What does it mean to survive war trauma?
If you ask a soldier who has fought in Vietnam, Iraq or Afghanistan, or any of the wars America has been involved in, he or she might tell you that it means, “You came back home alive but not the same.”
They would probably not tell you about the flashbacks and nightmares that go on for weeks, months and years. They may (or may not) understand why they seem like strangers to their spouses, family and friends; because they are strangers to themselves.
But, try posing the same question to someone who survived 911 or a military coup in some Arab or African country, or a mass shooting and you’ll get a different picture.
They have had a full blast of the destructive, nerve shattering, mind binding, life-altering nature of violence. But, they are victims, and not soldiers. The mind however, does not always do a good job of distinguishing the soldier from the civilian.
The thing that caused them so much emotional pain may be a one-time event but it has changed something. The lucky ones get on with their lives and for them life soon returns to “business as usual”. They sigh with relief. They mourn but they are “the same”. The attack is “over”, the threat, chaos and confusion is pushed into the back of the mind as they return to normal. But, those who have been emotionally traumatized live in a strange reality, waiting to return to normal like everyone else.
Anxiety settles into their life and they begin to realize that the mercy of denial, that defense mechanism that allows us to forget, is not working so well for them. People begin to notice and to ask, “What’s wrong with you?” A year later, as the anniversary of their trauma approaches they become restless, jittery, irritable, and unable to sleep through the night. They wonder, “Am I going crazy?” They typically think a lot about the people who died that day. And, with each successive anniversary they may begin to realize just how truly devastated they are, how that day might have changed their lives forever, how much they yearn for closure, and just how deeply they were emotionally wounded.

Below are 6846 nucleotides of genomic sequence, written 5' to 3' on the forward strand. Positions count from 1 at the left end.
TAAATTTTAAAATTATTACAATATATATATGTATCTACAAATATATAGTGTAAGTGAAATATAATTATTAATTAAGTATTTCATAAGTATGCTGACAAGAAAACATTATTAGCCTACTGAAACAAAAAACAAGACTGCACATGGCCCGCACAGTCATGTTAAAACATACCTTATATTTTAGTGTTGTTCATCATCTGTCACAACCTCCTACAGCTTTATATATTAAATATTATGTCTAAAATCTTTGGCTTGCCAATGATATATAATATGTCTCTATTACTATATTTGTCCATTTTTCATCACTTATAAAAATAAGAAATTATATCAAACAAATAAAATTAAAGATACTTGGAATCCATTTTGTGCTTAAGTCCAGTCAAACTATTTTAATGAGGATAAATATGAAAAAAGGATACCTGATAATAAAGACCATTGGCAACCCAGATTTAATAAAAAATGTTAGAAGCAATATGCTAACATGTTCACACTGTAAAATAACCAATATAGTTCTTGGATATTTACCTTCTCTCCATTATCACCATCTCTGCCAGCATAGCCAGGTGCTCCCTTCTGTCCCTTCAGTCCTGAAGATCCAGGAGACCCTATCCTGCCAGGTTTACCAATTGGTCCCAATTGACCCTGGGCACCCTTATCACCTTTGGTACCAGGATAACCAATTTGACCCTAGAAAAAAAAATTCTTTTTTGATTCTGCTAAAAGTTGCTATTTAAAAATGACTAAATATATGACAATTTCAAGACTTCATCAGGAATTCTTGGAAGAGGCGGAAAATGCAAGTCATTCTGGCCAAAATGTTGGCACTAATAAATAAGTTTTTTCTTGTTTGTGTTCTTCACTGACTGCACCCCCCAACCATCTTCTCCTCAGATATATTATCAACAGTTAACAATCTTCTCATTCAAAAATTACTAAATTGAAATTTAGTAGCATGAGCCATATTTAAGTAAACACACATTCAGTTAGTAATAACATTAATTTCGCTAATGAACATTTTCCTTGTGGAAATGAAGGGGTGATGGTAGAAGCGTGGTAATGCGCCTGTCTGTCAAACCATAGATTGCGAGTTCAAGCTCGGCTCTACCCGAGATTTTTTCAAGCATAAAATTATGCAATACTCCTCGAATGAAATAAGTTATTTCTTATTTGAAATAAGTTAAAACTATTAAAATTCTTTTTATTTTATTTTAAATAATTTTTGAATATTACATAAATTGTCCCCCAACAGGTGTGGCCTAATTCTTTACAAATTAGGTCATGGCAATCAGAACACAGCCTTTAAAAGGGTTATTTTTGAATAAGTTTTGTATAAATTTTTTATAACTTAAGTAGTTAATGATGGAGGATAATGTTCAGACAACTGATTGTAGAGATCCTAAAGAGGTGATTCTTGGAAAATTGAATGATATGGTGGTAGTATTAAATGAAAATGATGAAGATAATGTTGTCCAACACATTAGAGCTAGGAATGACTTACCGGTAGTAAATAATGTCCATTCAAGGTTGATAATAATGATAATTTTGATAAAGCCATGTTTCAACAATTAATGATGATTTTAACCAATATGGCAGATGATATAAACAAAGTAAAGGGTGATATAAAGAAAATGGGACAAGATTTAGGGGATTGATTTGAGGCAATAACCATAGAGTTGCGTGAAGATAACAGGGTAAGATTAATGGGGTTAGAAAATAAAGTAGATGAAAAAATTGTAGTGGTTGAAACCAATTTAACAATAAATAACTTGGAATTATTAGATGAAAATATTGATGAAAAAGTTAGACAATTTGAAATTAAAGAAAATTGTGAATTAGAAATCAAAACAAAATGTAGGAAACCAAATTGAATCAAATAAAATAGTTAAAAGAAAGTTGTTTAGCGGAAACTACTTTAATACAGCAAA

In a work of historical fiction, Iron Butterfly: A novel of Africa, Dr. Clara Whaley Perkins, a practicing psychologist and close colleague, tells a story of the daughter of a diplomat who confronts residuals of emotional trauma stemming from a military coup that she escaped while living in Liberia. Facing each anniversary with the help of the female Paramount Chief from Sierra Leone, her “mama”, she survives. But, just as another anniversary is approaching her beloved Madame Chief is kidnapped by Liberian rebels. A brutal and devastating civil war has been raging in Liberia. She is torn between using diplomatic channels to find Madame Chief and using other less conventional avenues. Iron Butterfly is a story of conviction, faith, love, destiny and the wounds of war. Dr. Whaley Perkins has crafted a story of high emotional intensity that is tempered by courage. Her work is masterful and insightful. Anyone interested in understanding the long-term effects of emotional trauma should read this novel. Most interestingly, readers will learn that the steps that can take you back to normal might not be as complicated as you think.
Read more posts by Michael S. Broder, Ph.D, a renowned psychologist, executive coach, bestselling author, continuing education seminar leader and popular speaker. Dr. Broder blogs for JenningsWire.